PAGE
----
The best and fastest way to export for use in iMovie is to export as DV. The problem is its file size, but as long as you have the hard drive space this will be the fastest export, the best quality and the easiest to edit.

 

Converting video from one compressed format (MPEG 2) to another compressed format (any of the other options available) and back again causes some loss of quality. DV is the least compressed format of the options so it will have the least quality loss.

 

Here is another option that costs only a little. Get MPEG Streamclip and Apple's MPEG 2 Playback Component. The first is free and the second is $20. You can use MPEG Streamclip to split the long MPEG into separate MPEG 2 files for what would be each chapter. You also can delete commercials this way. Drag each of the "chapters" you exported from Streamclip to Toast. They will appear as individual titles (you can have as many as 99 on a DVD). Choose continuous play as a setting and the titles will play one after the other, but still are individually selectable from the menu.

 

This is much faster than what you're trying to do.

Link to comment
Share on other sites

So...if I export as DV, edit the file in iMovie, import the file back into Toast, and burn the disk image, the file size will be very large like you said. In that case, Toast is going to compress the file, right? If so, will it compromise the quality a reasonable amount?

To clarify, you will drag the iMovie Project file to Toast's Video window. That file will be large in GBs but what matters is how long in time is the video. Presuming it is less than about 150 minutes, Toast can encode and burn that to a single-layer DVD. If it is longer than that the disc image may be too big to fit a single-layer disc without using Toast's Fit-to-DVD feature when burning the disk image using the Image File setting in the Copy window.

 

The quality will be very good. Toast has an excellent MPEG 2 encoder. For best quality, turn on Half-Pel in the Custom Encoder window.

Link to comment
Share on other sites

DVD video is the format that plays on all DVD players. Select the titles on the DVD-RAM disc using the Toast Media Browser and drag them to the Video window with DVD video selected as the format. When Toast finishes extracting the videos from the disc, edit the text you want in the menu and choose your menu options. Then burn your new DVD to DVD-R media or DVD+R media (the former is supposed to have slightly more compatibility with various players.

 

The only reason to involve iMovie is if you want to use the editing features in iMovie. If you do want to simply cut out some sections (such as deleting commercials) then you should get MPEG Streamclip which also requires Apple's MPEG 2 Playback Component. You can open the Toast-extracted videos (they are in the Roxio Converted Items folder) with Streamclip, make the edits and choose Save. Then drag the newly saved MPEG file to the Toast Video window in place of the one you extracted from the disc.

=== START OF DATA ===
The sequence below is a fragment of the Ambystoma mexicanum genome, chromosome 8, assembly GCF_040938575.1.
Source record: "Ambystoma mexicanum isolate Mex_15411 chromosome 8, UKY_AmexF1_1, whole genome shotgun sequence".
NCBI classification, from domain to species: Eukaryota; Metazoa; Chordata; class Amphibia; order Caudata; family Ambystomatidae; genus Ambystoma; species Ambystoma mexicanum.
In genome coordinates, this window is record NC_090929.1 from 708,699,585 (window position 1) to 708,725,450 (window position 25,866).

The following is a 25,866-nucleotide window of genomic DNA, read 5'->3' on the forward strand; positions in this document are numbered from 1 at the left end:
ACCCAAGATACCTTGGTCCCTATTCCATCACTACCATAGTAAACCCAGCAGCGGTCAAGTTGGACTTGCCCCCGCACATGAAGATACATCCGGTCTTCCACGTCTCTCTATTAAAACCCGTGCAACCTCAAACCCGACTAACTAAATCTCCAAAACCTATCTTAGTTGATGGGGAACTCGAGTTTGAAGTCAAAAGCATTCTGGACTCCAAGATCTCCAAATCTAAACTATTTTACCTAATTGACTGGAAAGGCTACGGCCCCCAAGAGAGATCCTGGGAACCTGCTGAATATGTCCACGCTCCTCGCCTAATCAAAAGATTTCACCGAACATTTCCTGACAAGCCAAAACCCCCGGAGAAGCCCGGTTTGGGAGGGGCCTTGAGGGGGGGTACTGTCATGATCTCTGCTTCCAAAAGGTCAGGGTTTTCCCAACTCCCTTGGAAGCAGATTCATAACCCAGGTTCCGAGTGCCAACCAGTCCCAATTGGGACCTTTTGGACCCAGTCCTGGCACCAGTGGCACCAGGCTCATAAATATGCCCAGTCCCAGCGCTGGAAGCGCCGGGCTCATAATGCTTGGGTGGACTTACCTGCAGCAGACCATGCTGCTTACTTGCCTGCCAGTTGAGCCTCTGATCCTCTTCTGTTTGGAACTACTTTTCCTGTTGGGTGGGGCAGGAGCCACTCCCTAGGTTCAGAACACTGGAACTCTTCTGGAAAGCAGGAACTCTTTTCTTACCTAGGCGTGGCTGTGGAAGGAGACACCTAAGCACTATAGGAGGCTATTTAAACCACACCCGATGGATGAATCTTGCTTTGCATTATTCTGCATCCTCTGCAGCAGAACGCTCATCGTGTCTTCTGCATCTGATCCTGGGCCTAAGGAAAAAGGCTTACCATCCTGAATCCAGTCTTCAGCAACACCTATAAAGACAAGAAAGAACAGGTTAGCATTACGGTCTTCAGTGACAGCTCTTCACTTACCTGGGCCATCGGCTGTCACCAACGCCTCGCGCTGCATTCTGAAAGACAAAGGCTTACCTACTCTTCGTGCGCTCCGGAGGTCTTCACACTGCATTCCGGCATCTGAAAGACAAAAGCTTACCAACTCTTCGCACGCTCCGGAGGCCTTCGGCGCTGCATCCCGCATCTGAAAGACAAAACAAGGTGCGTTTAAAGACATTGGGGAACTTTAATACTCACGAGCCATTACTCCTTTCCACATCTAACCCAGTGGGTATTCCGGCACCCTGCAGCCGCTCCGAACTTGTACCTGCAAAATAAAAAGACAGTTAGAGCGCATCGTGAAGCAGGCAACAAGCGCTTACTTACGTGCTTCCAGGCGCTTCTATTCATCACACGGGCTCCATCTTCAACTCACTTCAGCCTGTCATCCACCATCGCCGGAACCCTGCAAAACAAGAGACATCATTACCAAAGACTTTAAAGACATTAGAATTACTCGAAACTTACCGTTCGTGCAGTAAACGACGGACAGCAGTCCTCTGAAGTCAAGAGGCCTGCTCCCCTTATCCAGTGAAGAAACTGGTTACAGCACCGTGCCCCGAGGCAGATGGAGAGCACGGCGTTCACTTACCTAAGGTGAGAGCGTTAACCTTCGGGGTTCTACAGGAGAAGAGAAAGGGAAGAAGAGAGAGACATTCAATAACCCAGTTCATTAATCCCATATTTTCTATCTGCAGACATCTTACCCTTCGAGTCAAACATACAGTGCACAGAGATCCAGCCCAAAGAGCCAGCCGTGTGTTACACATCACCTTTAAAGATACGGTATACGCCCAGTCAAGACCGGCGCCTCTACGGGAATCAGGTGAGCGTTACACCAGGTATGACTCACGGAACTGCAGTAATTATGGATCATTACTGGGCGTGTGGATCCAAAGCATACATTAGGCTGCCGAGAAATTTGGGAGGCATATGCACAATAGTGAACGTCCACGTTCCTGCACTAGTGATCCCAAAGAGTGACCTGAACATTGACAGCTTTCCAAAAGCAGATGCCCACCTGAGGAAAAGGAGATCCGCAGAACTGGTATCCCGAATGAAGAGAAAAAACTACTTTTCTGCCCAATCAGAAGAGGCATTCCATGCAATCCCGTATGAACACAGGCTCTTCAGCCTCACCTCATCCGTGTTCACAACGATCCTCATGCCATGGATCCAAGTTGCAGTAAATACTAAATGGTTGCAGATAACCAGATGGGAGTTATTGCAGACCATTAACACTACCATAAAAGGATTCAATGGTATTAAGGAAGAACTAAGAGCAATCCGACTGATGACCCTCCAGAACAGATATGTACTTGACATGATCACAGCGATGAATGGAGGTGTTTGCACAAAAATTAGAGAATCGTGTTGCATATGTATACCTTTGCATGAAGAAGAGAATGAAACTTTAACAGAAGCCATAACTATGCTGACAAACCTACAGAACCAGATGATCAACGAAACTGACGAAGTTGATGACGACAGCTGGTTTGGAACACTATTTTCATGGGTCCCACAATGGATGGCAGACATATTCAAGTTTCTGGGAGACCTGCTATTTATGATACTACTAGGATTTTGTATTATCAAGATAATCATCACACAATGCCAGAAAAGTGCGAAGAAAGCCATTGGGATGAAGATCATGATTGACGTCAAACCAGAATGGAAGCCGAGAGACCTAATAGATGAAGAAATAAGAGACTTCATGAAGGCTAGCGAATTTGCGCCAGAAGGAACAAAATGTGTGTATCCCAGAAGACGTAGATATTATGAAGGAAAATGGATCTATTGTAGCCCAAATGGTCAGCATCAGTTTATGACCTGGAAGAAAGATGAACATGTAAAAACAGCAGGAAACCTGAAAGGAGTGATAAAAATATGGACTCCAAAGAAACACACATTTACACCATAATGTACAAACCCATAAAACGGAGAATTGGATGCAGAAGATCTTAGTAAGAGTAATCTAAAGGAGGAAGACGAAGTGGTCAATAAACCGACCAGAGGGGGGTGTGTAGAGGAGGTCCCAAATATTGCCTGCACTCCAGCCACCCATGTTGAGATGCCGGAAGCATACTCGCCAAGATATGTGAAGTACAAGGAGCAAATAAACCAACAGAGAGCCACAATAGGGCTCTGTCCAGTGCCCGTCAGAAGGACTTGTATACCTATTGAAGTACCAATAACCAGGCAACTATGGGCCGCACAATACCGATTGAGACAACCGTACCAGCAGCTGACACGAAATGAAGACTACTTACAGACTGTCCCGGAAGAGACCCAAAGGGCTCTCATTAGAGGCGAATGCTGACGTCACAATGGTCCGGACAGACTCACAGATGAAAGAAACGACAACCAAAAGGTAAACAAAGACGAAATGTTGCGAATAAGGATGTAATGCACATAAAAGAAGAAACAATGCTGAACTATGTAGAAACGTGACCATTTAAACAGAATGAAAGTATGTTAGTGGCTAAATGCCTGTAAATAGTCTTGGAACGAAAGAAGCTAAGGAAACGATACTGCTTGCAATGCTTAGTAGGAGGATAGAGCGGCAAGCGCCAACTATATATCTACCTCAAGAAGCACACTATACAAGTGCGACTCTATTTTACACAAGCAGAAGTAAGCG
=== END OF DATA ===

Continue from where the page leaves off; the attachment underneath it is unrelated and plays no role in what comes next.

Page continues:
Link to comment
Share on other sites

Well the reason I'm trying to involve iMovie is to create chapter markers. I just realized after about 5 hours of encoding with divx, that the video file did not keep the chapter markers that I set in iMovie. I see that in Toast I am able to create chapter markers in certain intervals, but I'm kind of picky and want to be able to set them where I want them. I would prefer not having to pay any more money because I have already spent $150 on software and feel like that was way too much. Is there a way for me to create chapter markers without losing any of the quality of the original video?

Link to comment
Share on other sites

Doing all the conversion to iMovie just to place specific chapter markers is a pain. Toast will respect those markers when you choose DVD video as the format. DivX, as you've seen, does not keep the markers.

 

I agree with the fact that it is a pain, but I'll do it if I have to. Like I said, I really don't want to spend anymore money (sorry, I'm poor :) ). If I were to create the chapters in iMovie and bring them into Toast, how can I ensure that the video will fit on the disc. As stated in my earlier post, the original file that I exported from the .vro file was somewhere around 35 gigs. Any help is really appreciated! :huh:

Link to comment
Share on other sites

Archived

This topic is now archived and is closed to further replies.

×
×
  • Create New...